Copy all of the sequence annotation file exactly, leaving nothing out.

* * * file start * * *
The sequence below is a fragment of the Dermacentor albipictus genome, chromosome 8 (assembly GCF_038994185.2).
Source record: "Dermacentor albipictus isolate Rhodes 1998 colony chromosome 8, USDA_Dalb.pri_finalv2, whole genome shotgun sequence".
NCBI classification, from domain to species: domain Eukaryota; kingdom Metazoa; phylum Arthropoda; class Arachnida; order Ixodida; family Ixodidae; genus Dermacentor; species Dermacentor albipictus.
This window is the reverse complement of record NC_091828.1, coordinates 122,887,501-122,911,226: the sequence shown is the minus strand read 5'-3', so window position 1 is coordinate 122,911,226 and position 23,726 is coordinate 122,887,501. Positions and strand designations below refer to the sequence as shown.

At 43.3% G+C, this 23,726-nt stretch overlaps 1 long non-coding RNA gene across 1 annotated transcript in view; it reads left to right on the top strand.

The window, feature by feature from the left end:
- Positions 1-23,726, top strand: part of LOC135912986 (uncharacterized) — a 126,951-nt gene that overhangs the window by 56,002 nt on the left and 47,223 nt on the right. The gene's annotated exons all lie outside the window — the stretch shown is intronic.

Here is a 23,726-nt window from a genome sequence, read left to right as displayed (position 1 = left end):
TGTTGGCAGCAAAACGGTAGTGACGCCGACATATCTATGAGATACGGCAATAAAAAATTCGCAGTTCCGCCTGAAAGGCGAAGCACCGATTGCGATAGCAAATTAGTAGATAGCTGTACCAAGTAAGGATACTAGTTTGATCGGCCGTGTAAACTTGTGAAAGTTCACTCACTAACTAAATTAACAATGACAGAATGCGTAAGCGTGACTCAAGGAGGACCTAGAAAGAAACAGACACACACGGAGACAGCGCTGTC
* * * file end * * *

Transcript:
The sequence below is a fragment of the Dermacentor albipictus genome, chromosome 8 (assembly GCF_038994185.2).
Source record: "Dermacentor albipictus isolate Rhodes 1998 colony chromosome 8, USDA_Dalb.pri_finalv2, whole genome shotgun sequence".
NCBI classification, from domain to species: domain Eukaryota; kingdom Metazoa; phylum Arthropoda; class Arachnida; order Ixodida; family Ixodidae; genus Dermacentor; species Dermacentor albipictus.
This window is the reverse complement of record NC_091828.1, coordinates 122,887,501-122,911,226: the sequence shown is the minus strand read 5'-3', so window position 1 is coordinate 122,911,226 and position 23,726 is coordinate 122,887,501. Positions and strand designations below refer to the sequence as shown.

At 43.3% G+C, this 23,726-nt stretch overlaps 1 long non-coding RNA gene across 1 annotated transcript in view; it reads left to right on the top strand.

The window, feature by feature from the left end:
- Positions 1-23,726, top strand: part of LOC135912986 (uncharacterized) — a 126,951-nt gene that overhangs the window by 56,002 nt on the left and 47,223 nt on the right. The gene's annotated exons all lie outside the window — the stretch shown is intronic.

Here is a 23,726-nt window from a genome sequence, read left to right as displayed (position 1 = left end):
TGTTGGCAGCAAAACGGTAGTGACGCCGACATATCTATGAGATACGGCAATAAAAAATTCGCAGTTCCGCCTGAAAGGCGAAGCACCGATTGCGATAGCAAATTAGTAGATAGCTGTACCAAGTAAGGATACTAGTTTGATCGGCCGTGTAAACTTGTGAAAGTTCACTCACTAACTAAATTAACAATGACAGAATGCGTAAGCGTGACTCAAGGAGGACCTAGAAAGAAACAGACACACACGGAGACAGCGCTGTC